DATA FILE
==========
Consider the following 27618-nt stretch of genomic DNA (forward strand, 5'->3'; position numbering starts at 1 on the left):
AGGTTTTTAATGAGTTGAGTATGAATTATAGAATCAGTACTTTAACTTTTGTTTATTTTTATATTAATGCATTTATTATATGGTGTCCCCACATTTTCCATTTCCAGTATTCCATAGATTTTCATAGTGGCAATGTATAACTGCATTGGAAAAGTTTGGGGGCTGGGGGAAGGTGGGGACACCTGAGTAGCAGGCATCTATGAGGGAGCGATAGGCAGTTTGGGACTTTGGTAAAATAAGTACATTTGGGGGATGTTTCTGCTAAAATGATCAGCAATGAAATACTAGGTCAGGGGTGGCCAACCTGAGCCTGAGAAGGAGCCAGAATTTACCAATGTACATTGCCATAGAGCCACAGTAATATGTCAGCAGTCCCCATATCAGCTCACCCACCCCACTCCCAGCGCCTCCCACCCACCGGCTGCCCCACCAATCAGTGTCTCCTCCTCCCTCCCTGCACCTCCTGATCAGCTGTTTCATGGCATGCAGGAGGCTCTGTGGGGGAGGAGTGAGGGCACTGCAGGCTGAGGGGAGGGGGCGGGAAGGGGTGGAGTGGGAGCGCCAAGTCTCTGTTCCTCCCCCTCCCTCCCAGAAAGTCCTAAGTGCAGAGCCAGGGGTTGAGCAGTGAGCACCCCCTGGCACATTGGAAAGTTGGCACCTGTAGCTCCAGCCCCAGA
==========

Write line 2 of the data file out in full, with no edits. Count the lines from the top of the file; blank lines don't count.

AGGTTTTTAATGAGTTGAGTATGAATTATAGAATCAGTACTTTAACTTTTGTTTATTTTTATATTAATGCATTTATTATATGGTGTCCCCACATTTTCCATTTCCAGTATTCCATAGATTTTCATAGTGGCAATGTATAACTGCATTGGAAAAGTTTGGGGGCTGGGGGAAGGTGGGGACACCTGAGTAGCAGGCATCTATGAGGGAGCGATAGGCAGTTTGGGACTTTGGTAAAATAAGTACATTTGGGGGATGTTTCTGCTAAAATGATCAGCAATGAAATACTAGGTCAGGGGTGGCCAACCTGAGCCTGAGAAGGAGCCAGAATTTACCAATGTACATTGCCATAGAGCCACAGTAATATGTCAGCAGTCCCCATATCAGCTCACCCACCCCACTCCCAGCGCCTCCCACCCACCGGCTGCCCCACCAATCAGTGTCTCCTCCTCCCTCCCTGCACCTCCTGATCAGCTGTTTCATGGCATGCAGGAGGCTCTGTGGGGGAGGAGTGAGGGCACTGCAGGCTGAGGGGAGGGGGCGGGAAGGGGTGGAGTGGGAGCGCCAAGTCTCTGTTCCTCCCCCTCCCTCCCAGAAAGTCCTAAGTGCAGAGCCAGGGGTTGAGCAGTGAGCACCCCCTGGCACATTGGAAAGTTGGCACCTGTAGCTCCAGCCCCAGA